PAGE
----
Two is better than one! When constructing and testing, it is crucial to construct multiple copies of components to allow for rigorous testing. Pictured here are two pressure vessels that enclose the radiation detector system. One test that the pressure vessels will undergo is a leak test to ensure that it can keep the gas inside at the appropriate pressure without leaking.
It is absolutely amazing to see designs come to life! This pressure vessel was designed completely by our team members, and here it is fully machined and welded. This pressure vessel will hold the tissue equivalent gas of our radiation detection system, and keep it under appropriate pressure to behave under radiation stress just like a human cell.
Yesterday NEUDOSE team member Erica had the pleasure of presenting the work done by our satellite team at the Quarterly Nuclear Energy Session for Natural Resources Canada. The group of government officials and industry executives were impressed with our team's progress. It was incredible to hear praise from such well established professionals in the nuclear industry! Pictured here are Colin Hoult (left), Deputy Director of Nuclear Strategic Policy for Natural Resources Canada, Diane Cameron (center), Director of the Nuclear Energy Division of Natural Resources Canada, and Erica (right) with our satellite.
Last week members from the McMaster NEUDOSE team spent the day with high school students to talk about our satellite project. More than 1,500 students, teachers, and mentors attended the FIRST Robotics Competition, hosted at McMaster University for the first time. Team members Mitchell, an engineering physics student, and Michael, a mechanical engineering student, were very engaging as they spoke with bright young students interested in science and engineering.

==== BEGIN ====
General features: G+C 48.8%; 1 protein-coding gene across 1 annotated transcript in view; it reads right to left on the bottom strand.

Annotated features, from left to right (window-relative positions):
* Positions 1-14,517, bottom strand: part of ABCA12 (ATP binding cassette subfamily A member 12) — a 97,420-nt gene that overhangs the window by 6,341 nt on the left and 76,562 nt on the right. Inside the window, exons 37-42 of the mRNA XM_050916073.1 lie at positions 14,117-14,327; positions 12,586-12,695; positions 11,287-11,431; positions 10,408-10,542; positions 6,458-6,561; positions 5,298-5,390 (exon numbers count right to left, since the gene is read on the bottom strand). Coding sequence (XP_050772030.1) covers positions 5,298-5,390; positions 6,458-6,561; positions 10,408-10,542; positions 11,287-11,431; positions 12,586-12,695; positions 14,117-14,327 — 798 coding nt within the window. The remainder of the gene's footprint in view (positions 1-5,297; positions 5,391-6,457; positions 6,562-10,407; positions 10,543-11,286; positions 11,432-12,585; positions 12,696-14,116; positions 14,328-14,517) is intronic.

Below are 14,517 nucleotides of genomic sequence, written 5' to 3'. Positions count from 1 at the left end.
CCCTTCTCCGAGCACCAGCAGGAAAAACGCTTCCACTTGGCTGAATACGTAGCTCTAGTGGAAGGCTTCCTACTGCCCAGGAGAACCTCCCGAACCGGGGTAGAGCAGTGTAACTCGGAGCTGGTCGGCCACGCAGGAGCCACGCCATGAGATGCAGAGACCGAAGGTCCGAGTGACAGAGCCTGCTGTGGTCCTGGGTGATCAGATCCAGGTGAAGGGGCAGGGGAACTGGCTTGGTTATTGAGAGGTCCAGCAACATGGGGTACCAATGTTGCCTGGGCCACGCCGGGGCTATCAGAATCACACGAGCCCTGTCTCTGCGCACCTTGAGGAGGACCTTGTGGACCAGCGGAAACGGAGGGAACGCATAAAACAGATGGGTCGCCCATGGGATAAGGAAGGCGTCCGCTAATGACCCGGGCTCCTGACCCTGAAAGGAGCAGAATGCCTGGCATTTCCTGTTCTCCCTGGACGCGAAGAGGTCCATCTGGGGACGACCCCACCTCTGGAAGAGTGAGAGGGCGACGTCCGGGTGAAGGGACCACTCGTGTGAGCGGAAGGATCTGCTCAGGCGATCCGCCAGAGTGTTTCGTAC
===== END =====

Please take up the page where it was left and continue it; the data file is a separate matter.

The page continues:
Do you or someone you know want to join the McMaster NEUDOSE team? We are recruiting! We are looking for some fresh new faces to join our exciting project! For information pertaining to recruitment, please visit our Recruitment page here!
Here is a close-up of the process of crimping the anode wire of the Tissue Equivalent Proportional Counter (TEPC). This anode wire collects charge from when radiation ionizes the gas that fills the TEPC. This technique is the primary method of radiation detection in our instrument.
Eric and Bhavesh are using two different microscopes to solder small components on circuit boards for the Anti-Coincidence Detector (ACD). The use of microscopes is necessary since the components are very small. There are approximately 400 different components on the small 9.3cm x 9.3cm circuit board. This work definitely requires an eye for detail!
The McMaster Nuclear Reactor has been graciously supporting McMaster NEUDOSE in many ways! The MNR has allowed NEUDOSE to test various electronic components and the radiation detector system inside of the reactor. We will be able to utilize many different sources of radiation, including gamma ray sources and the neutrons from the reactor core. Access to such a varied suite of scientific tools provided by the facility will prove to be an incredible opportunity.
MNR has also featured NEUDOSE on its website! We attended the Canadian Nuclear Association Conference last month with members of the MNR. To see the article, click here or on the logo below.
Pictured here is a 3D rendering of the data acquisition board from the Tissue Equivalent Proportional Counter (TEPC). The TEPC will collect charge from radiation as it ionizes a gas filled cavity. The TEPC is a major component of the on-board radiation detection system.
Last month we showed you the design of the mechanism that will deploy the solar panels of the satellite to collect energy from the sun. Well, here it is fully constructed! This circuit will draw electricity from the on-board battery to burn through the wire holding the solar panels closed. This will allow the solar panels to open using the stored energy in the springs and hinges.